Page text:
Day 7 and perhaps what you should not be doing on Day 7 is buying cocktail glasses. But yes, that’s what I’m doing. Fear not, they aren’t for me. My daughter is having a 1920s party next weekend, and as part of the dinner, she is having mocktails at the start. She asked if they could have a glass of something alcoholic, but I said no; so they are going to experience a fabulous AF mocktail instead.
Back to the glasses: it is not easy to find these things in bulk, and I have found myself on various Internet sites which sell an astonishing array of alcohol-related stuff. I had no idea that there were so many varieties of glasses for different alcoholic drinks. And as I pressed the order button, I felt a wave of sadness that I was unable to enjoy cocktails anymore. At the same time, I didn’t like the feeling that a particular glass signified a particular drink, and that it sort of pulled me in with its message of sophistication and intrigue. These things that surround the ritual of drinking, whether it’s the type of glass, the sound of a bottle being uncorked, the line-up of bottles in a bar…these are dangerous things.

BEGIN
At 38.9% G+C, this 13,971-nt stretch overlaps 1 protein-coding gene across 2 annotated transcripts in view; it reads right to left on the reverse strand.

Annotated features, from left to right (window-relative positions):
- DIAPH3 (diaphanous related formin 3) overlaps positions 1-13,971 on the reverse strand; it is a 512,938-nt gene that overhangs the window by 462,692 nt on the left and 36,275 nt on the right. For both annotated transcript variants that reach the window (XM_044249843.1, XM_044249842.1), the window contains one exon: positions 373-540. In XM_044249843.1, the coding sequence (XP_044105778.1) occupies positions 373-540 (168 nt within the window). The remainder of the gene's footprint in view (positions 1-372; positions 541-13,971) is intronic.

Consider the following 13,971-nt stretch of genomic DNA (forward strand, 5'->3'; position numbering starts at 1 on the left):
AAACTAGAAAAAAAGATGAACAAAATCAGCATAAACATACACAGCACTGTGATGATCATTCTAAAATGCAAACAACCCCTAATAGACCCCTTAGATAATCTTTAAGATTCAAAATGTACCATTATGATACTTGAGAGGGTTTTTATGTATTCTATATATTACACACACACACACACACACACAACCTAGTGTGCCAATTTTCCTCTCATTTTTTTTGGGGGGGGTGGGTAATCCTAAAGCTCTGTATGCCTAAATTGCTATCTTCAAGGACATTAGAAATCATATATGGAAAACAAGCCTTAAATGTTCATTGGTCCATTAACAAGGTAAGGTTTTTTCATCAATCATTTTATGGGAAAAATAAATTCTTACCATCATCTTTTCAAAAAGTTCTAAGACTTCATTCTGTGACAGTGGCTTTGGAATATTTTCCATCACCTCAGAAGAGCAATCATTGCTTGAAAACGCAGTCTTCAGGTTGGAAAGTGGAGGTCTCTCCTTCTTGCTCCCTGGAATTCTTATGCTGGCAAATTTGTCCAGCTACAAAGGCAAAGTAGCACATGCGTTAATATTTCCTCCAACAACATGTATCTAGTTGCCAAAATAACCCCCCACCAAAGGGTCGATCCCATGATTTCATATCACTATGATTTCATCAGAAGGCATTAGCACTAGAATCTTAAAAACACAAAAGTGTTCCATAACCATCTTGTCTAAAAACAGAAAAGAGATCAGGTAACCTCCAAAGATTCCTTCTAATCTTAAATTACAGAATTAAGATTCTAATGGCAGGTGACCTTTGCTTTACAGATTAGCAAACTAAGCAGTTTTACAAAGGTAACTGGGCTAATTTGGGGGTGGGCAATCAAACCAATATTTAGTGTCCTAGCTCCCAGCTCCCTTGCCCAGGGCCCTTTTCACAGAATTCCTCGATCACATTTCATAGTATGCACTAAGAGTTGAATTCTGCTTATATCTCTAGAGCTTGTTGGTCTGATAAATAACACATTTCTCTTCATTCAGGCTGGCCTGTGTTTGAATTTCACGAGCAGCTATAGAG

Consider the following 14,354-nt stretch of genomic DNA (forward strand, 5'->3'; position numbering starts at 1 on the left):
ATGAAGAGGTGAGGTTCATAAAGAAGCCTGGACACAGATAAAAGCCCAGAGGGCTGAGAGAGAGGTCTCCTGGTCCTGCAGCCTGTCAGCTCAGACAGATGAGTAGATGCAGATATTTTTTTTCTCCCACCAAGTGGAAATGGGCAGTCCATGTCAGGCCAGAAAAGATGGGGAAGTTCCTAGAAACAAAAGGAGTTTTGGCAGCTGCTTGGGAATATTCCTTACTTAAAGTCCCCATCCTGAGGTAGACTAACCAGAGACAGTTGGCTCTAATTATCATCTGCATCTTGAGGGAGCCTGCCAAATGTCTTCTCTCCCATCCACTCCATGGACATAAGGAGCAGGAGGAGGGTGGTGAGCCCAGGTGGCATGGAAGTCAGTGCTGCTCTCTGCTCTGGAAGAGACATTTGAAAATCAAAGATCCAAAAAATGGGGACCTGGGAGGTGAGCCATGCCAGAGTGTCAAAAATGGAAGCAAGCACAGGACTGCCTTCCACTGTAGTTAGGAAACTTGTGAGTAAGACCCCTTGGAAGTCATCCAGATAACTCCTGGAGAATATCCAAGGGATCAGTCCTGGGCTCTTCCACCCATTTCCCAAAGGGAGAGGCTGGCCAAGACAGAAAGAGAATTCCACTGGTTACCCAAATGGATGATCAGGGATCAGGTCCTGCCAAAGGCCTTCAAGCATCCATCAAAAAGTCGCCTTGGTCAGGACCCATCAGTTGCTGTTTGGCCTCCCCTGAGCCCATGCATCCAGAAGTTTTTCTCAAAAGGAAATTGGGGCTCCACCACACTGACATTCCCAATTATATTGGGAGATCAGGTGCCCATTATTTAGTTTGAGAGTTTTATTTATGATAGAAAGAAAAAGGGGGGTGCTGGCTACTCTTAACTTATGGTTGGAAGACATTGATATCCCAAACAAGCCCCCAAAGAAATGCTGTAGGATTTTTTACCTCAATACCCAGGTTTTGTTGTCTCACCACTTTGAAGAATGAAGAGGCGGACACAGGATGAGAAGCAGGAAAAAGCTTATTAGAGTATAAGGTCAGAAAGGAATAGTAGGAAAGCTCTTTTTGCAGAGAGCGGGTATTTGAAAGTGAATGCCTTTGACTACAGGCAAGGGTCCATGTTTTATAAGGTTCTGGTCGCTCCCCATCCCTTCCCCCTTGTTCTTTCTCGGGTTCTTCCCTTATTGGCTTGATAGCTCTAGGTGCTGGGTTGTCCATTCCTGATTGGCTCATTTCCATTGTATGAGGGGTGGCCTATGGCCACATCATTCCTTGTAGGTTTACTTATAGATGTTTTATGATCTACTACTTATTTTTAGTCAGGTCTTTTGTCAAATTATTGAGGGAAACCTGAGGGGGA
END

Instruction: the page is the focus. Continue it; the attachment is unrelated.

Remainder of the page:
Is it better for my 16 year old daughter to experience drinking a delicious, alcohol-free drink out of a cocktail glass, or for her to sneak gin in a normal water glass? She’s never done this, but it’s the kind of horror story I hear.
A week ago, I was about to buy that tin of g & t for my train journey, and as I opened it and drank it on the train, I felt ashamed. Today, I should be feeling proud of myself as I prepare a bottle of tap water for the same train journey; but in fact, I suddenly feel overwhelmed by tiredness.